Following revelations of alleged exploitation of indigenous consumers by funeral insurer ACBF, Australia's corporate watchdog has called for tighter funeral insurance regulation to better protect consumers from dodgy insurers.
While ASIC oversees the regulation of the $315m industry, with the power to take action against a funeral insurer deemed to have “misled” or “deceived” its customers, it is unable to intervene in other situations where customers could be ripped off.
In its latest submission to the royal commission, ASIC said the current regime falls short of adequately protecting consumers from potentially paying more in premiums than they may ever be paid out, and called for funeral insurance to be re-classified as a “financial product” under the Corporations Act, The New Daily reported.
These legislative changes would mean that funeral insurers would be required to have an Australian financial-services licence, and be bound by the Corporations Act to provide their services “efficiently, honestly, and fairly,” or be exposed to penalties in case of failure to comply.
ASIC said it had already raised many of the concerns about the industry in a 2015 report.
“While we can and do take action regarding misleading conduct, ASIC does not have a product-intervention power,” the report read. “If conduct is not misleading, ASIC does not have powers to prevent funeral-insurance products creating situations where consumers may pay more in insurance premiums over a long period than the benefit that will be available under the policy. Or, have to cancel a policy due to unaffordable premiums, despite having paid premiums over a long period (and potentially in excess of the benefit available under the policy).”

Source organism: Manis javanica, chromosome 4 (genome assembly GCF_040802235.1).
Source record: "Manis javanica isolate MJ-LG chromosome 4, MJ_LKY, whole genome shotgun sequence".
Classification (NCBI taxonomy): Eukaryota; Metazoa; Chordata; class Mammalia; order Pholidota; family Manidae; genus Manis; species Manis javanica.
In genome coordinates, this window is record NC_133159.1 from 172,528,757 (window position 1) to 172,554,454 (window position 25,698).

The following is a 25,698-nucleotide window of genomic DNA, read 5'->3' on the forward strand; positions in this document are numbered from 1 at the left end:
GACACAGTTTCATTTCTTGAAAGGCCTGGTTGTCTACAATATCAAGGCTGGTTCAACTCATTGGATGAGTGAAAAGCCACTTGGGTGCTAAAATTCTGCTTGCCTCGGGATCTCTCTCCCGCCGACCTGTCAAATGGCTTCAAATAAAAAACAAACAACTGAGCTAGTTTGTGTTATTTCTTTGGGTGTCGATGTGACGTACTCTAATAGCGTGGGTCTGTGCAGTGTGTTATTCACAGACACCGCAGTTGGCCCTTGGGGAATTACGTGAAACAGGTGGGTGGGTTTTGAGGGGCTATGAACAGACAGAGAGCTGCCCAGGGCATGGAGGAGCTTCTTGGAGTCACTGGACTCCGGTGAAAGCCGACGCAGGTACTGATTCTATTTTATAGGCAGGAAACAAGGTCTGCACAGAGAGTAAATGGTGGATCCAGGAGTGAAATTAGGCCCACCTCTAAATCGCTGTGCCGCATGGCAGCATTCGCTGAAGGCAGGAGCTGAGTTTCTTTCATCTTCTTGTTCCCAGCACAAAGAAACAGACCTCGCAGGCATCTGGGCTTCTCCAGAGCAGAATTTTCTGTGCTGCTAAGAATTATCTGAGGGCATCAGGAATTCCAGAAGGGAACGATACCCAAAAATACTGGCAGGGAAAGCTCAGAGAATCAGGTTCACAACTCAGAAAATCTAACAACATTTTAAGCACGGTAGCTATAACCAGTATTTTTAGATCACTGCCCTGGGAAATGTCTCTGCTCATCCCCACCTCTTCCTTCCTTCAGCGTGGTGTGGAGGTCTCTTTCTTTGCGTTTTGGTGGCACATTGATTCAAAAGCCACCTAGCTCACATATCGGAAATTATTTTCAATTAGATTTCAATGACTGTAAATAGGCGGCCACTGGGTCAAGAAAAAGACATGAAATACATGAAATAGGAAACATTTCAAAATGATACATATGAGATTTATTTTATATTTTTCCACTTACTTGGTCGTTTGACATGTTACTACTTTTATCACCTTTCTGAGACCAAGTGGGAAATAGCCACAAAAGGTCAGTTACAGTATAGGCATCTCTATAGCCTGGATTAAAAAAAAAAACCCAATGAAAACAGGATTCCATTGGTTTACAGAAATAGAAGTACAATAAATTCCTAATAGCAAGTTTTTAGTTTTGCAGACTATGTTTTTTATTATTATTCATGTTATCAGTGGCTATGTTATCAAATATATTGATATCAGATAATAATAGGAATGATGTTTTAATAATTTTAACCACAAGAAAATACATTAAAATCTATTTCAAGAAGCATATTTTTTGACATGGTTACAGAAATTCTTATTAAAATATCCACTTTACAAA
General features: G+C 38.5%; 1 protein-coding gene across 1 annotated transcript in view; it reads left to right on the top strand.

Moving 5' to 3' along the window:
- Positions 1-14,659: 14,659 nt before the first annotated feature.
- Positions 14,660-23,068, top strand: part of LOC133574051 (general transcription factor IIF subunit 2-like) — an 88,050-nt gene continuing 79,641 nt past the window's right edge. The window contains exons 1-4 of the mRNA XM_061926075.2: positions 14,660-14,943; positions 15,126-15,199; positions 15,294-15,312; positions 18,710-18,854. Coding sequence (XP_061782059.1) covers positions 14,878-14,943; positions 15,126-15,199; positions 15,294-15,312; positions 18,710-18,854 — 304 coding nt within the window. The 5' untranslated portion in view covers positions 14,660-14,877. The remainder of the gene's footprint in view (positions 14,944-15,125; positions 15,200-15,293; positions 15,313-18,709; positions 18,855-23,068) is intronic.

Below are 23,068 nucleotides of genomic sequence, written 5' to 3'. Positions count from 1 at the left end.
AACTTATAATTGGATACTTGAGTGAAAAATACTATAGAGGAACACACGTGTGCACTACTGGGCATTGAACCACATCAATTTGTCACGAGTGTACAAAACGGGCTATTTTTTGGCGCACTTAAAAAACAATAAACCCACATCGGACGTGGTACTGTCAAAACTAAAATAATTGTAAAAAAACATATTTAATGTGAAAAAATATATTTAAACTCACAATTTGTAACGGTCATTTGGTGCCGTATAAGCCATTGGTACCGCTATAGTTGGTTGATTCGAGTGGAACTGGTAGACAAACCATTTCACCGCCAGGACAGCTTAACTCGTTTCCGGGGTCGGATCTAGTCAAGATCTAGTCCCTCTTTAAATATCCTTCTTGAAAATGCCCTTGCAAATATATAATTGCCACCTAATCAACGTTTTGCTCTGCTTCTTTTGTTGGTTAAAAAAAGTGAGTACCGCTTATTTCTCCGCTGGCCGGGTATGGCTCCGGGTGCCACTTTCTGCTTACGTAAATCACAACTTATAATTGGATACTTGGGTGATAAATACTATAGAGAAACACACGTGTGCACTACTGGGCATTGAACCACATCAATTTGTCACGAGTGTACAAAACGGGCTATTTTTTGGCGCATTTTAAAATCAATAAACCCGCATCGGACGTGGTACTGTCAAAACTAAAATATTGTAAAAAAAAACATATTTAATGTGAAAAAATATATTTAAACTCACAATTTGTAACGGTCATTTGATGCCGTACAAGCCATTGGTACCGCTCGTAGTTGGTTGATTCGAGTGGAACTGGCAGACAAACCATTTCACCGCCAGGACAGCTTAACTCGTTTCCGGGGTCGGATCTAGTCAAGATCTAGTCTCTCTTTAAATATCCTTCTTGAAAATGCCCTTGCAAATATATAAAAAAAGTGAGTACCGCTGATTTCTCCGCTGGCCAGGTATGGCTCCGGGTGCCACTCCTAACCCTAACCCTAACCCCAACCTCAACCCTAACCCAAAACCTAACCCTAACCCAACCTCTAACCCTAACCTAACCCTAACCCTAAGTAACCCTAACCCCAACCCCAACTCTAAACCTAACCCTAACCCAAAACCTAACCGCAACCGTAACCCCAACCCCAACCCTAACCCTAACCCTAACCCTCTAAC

In its own submission, financial regulator APRA acknowledged the “merit” in treating funeral insurance consistently under the Corporations Act.
Levon Blue, financial literacy and indigenous education researcher, said there needs to be “full regulation” of the funeral insurance industry to put an end to “predatory” financial practices.
“The funeral insurance industry appears to be enabled to exploit individuals because ASIC does not have a product-intervention power,” Blue told the publication. “This lack of power appears to have enabled the funeral insurance industry to design products that are not ‘value for money’ – in other words, products where the consumer pays more for the product than they will benefit. The steep premium increases over the life of the product appear to almost be designed to become so unaffordable that the consumer is encouraged to cancel the policy before a claim is ever made, thus making this industry very unethical and lucrative.”